Jedi and Darth Vader Essay

Submitted By cooley01
Words: 1038
Pages: 5

Cooley, Tauri
Professor O’seland
Freshman Comp. 1113
Popular Culture Paper
November 19th, 2013

Popular Culture: The Ultimate Bad-Ass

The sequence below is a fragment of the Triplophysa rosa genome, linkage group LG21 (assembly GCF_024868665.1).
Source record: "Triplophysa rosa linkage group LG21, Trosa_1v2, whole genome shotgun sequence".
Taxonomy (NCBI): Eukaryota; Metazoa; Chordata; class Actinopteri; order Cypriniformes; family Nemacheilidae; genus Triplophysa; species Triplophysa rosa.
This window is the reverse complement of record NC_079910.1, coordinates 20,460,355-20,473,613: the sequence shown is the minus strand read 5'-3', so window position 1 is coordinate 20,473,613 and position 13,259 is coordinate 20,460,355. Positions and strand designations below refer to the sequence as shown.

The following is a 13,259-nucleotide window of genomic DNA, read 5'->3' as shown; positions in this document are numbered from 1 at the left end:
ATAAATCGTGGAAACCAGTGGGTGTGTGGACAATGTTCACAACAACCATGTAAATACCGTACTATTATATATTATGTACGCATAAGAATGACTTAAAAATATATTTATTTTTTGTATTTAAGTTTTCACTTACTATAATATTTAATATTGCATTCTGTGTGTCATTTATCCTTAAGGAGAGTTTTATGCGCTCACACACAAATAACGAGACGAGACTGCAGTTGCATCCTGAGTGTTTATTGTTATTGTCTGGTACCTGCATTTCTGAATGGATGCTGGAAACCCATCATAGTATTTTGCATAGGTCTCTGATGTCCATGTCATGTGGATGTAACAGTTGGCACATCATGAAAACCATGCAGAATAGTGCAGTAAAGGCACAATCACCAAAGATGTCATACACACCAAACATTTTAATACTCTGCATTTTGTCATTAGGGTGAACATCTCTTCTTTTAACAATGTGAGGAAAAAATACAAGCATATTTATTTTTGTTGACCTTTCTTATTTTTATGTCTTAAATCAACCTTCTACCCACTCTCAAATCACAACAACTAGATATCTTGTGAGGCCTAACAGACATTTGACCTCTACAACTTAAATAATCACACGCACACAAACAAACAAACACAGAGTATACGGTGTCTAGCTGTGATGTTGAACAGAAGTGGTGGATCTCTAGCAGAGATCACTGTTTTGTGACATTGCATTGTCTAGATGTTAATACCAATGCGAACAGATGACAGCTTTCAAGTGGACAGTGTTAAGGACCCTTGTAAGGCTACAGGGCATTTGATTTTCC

Anakin Skywalker is a nine-year-old boy and slave on a remote desert planet who gets his lucky break when Jedi Master Qui-Gon Jinn discovers that the Force is unusually strong with him. He was believed to be the ‘Chosen One’ spoken of in the Jedi’s prophecies. It was said that he would restore balance to the Force of the Galaxy, and ultimately rise as a hero far more powerful than any Jedi before him. After winning his freedom, the young boy makes the challenging choice to train as a Jedi, even though it means leaving his mother and home planet behind him. He is young, auspicious, and vulnerable. We are rooting for him. It is the very fact that Anakin once was the protagonist and groomed-to-be-hero that makes it even more devastating when he finally succumbs to the dark side. We feel the loss, and even Kenobi’s pain, when master and apprentice are forced to duel in Episode III. “You were the chosen one!” Kenobi cries, after he has cut Anakin’s limb and brought him to the ground. Anakin clings to the edge of the sand with the one arm that he has left, spitting and bitter, as he slides toward the lava. “You were my brother, Anakin. I loved you…” When the flames catch his clothes and quickly begin to consume him, Kenobi can only watch in horror with a tortured expression on his face, before leaving his former friend to burn. To this very day, it is one of the most haunting scenes that I have ever seen. Of course, this is all build-up. Technically Anakin Skywalker is not his full-fledged villain self—that is, he does not become Darth Vader—until the end of episode III, and he really doesn’t assume the presence until episode IV. And while Vader’s motive (power lust) is hardly new, the rich drama informed by his backstory is: in episode VI we see him do battle, not just against Luke Skywalker, but within himself. What is left of Anakin Skywalker, a human being and Luke’s father, acts to save his child’s life at the price of his own. Here is another reason for Vader’s epic and unrivaled antagonist saga: he is a redeemed villain by the story’s end. Even from his very first appearance in George Lucas’s esteemed “Star Wars” saga in 1977, Darth Vader has been making an incredible impression on audiences across the globe. Vader is one of the greatest known villains to ever hit the big-screen, and he does so with tremendous style and class. He is revered and recognized villain who everyone has heard of and is at least vaguely acquainted with, regardless of their age or gender—and remains one of the most notable popular culture icons in the world—still to this day. Today, thanks to social media and the Internet, Darth Vader is only becoming more celebrated. With dozens of hysterical viral sensations made in his honor, such as “The Force” Volkswagen Super Bowl commercial featuring a little boy who dresses as Darth Vader, Weird Al Yancovik’s “Star Wars Rap,” and the famous spoof video on YouTube called “Hitler versus Darth Vader: Epic Rap Battle,” everyone should be familiar with the ‘Dark Father’ now, if they weren’t before. He even has his own line of Angry Birds (I’m a little embarrassed to admit that I own one.) How many villains do you know of that have their own Angry Bird modeled after them? I think it’s safe to say that Vader’s franchise is only growing. So, why is it that everyone continues to regard Darth Vader with such awe and admiration, even after all of these years? What immediately stands out about Darth Vader is the tremendous amount of back-story that we receive. Each antagonist needs their own history, motivation and conflict; that is what makes their stories compelling, relatable, or even pitiable. A well-developed villain can make the audience sympathetic